Full-text · Article · Jul 2013 · Clinical Interventions in Aging
  • [Show abstract] [Hide abstract]
    ABSTRACT: Background: Body weight (BW) support during running can be accomplished using deep water running (DWR) (100% BW support) and Lower Body Positive Pressure (LBPP) treadmill. Purpose: The purpose of this study was to compare lower extremity muscle activity during DWR and running on a LBPP treadmill at matched stride frequency. Methods: Eight subjects (40(6.5) yrs; 173(7.2) cm; 66.9(11.7) kg) completed four running conditions all at a preferred stride frequency which was determined while running with no support. Two conditions were running on the LBPP treadmill at 60% and 80% of body weight and the remaining two conditions were different DWR styles: High knee, Cross-country. Average (AVG) and root mean square (RMS) electromyography (rectus femoris, biceps femoris, gastrocnemius, tibalis anterior) were each compared among conditions (repeated measures analysis of variance). Results: Results for AVG and RMS variables were identical for statistical test for each muscle. Rectus femoris electromyography during DWR-High Knee was lower than that of DWR-Cross Country (p<.05) but not different than either 60%BW or 80%BW (p>.05). Biceps femoris electromyography was less during DWR-High Knee vs. DWR-Cross Country (p<.05) but greater during DWR-High Knee vs. either BW60% or BW80% (p<0.05). Neither gastrocnemius nor tibialis anterior electromyography were different between conditions (p>.05). Conclusion: The mechanism of BW support nor style of DWR influenced gastrocnemius or tibialis anterior muscle activity during running at the same stride frequency. However, rectus femoris and biceps femoris muscle activity were influenced not only by the mechanism of BW support but also the style of DWR.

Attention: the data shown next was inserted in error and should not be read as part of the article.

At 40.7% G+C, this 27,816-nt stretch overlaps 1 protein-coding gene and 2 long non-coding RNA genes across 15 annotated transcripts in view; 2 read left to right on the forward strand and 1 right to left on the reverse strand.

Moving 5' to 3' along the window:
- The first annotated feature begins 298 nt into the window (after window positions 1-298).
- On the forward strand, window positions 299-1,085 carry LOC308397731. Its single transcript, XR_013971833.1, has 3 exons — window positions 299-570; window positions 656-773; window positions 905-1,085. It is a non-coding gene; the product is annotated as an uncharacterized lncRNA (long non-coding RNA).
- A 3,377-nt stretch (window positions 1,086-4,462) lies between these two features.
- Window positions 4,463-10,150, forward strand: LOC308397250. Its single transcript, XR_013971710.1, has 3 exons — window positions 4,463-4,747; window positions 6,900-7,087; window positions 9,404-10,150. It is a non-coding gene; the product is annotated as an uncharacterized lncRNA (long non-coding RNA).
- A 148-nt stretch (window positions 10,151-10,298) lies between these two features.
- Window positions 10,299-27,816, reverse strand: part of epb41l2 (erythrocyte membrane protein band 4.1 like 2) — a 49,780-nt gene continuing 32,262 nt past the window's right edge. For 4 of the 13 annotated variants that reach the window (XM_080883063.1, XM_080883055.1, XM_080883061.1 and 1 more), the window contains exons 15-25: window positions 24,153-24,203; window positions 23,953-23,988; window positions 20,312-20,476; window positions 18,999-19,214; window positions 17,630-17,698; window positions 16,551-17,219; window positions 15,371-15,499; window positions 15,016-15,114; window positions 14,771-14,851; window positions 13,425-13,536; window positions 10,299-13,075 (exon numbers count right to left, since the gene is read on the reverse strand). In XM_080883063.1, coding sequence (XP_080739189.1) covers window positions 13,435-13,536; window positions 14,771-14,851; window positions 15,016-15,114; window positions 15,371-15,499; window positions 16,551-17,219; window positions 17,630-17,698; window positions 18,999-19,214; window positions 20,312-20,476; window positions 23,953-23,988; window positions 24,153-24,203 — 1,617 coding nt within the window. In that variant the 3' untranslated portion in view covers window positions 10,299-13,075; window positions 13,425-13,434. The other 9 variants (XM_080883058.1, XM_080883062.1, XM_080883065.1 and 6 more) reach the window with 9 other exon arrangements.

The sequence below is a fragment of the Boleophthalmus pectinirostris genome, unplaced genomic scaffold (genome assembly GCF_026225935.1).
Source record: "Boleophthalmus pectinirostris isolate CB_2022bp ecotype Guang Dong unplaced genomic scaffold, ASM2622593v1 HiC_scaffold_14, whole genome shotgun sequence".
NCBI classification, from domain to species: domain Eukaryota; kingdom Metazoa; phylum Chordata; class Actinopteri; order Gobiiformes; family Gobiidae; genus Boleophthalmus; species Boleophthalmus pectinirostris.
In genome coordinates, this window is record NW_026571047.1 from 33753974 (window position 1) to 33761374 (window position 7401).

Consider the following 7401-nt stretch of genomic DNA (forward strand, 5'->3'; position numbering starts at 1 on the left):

No preview · Article · Aug 2013 · Journal of Sport Rehabilitation
  • [Show abstract] [Hide abstract]
    ABSTRACT: We investigated cardiovascular responses at rest and during submaximal exercise on a lower body positive pressure treadmill in older adults with total knee arthroplasty (TKA). Twenty-four adults (mean age 64.6 ± 7.9 SD) with unilateral TKA participated (median time since surgery 8.0 weeks). Heart rate and blood pressure responses were measured at rest standing on the positive pressure treadmill with 0, 10, 20, and 30 mmHg applied. Heart rate, blood pressure, oxygen consumption, minute ventilation, knee pain and perceived exertion were measured during submaximal exercise tests (0 and 40 % body weight support) conducted 1 week apart. At rest there were no differences in blood pressure across different treadmill pressures, but heart rate was significantly lower when 30 mmHg was applied compared to ambient pressure conditions (P < 0.05). Participants averaged 5.1 exercise test stages with 0 % body weight support (maximum speed 2.5 mph, 0 % incline) and 6.4 stages with 40 % body weight support (maximum speed 3.0 mph, 10 % incline). During exercise, heart rate, systolic blood pressure, oxygen consumption, and minute ventilation were lower when 40 % body weight support was provided for a given test stage (P < 0.01). Diastolic blood pressure, knee pain and perceived exertion did not differ with body weight support but increased with increasing exercise test stages (P < 0.05). Provision of body weight support allowed TKA patients to walk at faster speeds and/or to tolerate greater incline with relatively lower levels of heart rate, blood pressure, and oxygen consumption.
    No preview · Article · Dec 2013 · Arbeitsphysiologie
Show more